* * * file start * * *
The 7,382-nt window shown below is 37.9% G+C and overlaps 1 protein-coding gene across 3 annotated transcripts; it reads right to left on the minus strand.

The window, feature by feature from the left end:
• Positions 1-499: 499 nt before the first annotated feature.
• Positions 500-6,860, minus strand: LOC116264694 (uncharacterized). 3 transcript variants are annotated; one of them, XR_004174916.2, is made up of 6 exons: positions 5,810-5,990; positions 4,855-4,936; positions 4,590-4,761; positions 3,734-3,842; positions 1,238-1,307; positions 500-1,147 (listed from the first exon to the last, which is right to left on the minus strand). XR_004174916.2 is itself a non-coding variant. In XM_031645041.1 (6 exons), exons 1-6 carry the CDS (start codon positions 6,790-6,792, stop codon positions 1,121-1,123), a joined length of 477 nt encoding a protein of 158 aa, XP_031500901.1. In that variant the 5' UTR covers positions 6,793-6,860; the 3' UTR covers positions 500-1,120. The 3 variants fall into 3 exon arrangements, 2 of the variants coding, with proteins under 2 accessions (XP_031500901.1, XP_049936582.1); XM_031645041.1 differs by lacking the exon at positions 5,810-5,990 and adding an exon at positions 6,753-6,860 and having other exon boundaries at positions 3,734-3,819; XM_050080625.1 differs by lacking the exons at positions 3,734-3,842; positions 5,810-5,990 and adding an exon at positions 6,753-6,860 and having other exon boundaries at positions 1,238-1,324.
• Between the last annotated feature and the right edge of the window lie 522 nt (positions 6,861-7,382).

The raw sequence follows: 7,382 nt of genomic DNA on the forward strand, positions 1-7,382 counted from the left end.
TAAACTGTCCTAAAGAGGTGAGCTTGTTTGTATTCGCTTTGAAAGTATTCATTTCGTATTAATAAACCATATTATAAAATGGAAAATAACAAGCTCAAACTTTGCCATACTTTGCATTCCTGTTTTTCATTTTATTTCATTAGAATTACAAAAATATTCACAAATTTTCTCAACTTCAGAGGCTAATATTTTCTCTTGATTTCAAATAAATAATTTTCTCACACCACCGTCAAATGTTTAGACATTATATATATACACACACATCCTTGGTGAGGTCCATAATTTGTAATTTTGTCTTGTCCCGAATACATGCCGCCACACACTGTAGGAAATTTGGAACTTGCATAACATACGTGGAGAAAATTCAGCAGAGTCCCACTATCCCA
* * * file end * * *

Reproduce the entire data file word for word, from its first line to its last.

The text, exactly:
The 7,382-nt window shown below is 37.9% G+C and overlaps 1 protein-coding gene across 3 annotated transcripts; it reads right to left on the minus strand.

The window, feature by feature from the left end:
• Positions 1-499: 499 nt before the first annotated feature.
• Positions 500-6,860, minus strand: LOC116264694 (uncharacterized). 3 transcript variants are annotated; one of them, XR_004174916.2, is made up of 6 exons: positions 5,810-5,990; positions 4,855-4,936; positions 4,590-4,761; positions 3,734-3,842; positions 1,238-1,307; positions 500-1,147 (listed from the first exon to the last, which is right to left on the minus strand). XR_004174916.2 is itself a non-coding variant. In XM_031645041.1 (6 exons), exons 1-6 carry the CDS (start codon positions 6,790-6,792, stop codon positions 1,121-1,123), a joined length of 477 nt encoding a protein of 158 aa, XP_031500901.1. In that variant the 5' UTR covers positions 6,793-6,860; the 3' UTR covers positions 500-1,120. The 3 variants fall into 3 exon arrangements, 2 of the variants coding, with proteins under 2 accessions (XP_031500901.1, XP_049936582.1); XM_031645041.1 differs by lacking the exon at positions 5,810-5,990 and adding an exon at positions 6,753-6,860 and having other exon boundaries at positions 3,734-3,819; XM_050080625.1 differs by lacking the exons at positions 3,734-3,842; positions 5,810-5,990 and adding an exon at positions 6,753-6,860 and having other exon boundaries at positions 1,238-1,324.
• Between the last annotated feature and the right edge of the window lie 522 nt (positions 6,861-7,382).

The raw sequence follows: 7,382 nt of genomic DNA on the forward strand, positions 1-7,382 counted from the left end.
TAAACTGTCCTAAAGAGGTGAGCTTGTTTGTATTCGCTTTGAAAGTATTCATTTCGTATTAATAAACCATATTATAAAATGGAAAATAACAAGCTCAAACTTTGCCATACTTTGCATTCCTGTTTTTCATTTTATTTCATTAGAATTACAAAAATATTCACAAATTTTCTCAACTTCAGAGGCTAATATTTTCTCTTGATTTCAAATAAATAATTTTCTCACACCACCGTCAAATGTTTAGACATTATATATATACACACACATCCTTGGTGAGGTCCATAATTTGTAATTTTGTCTTGTCCCGAATACATGCCGCCACACACTGTAGGAAATTTGGAACTTGCATAACATACGTGGAGAAAATTCAGCAGAGTCCCACTATCCCA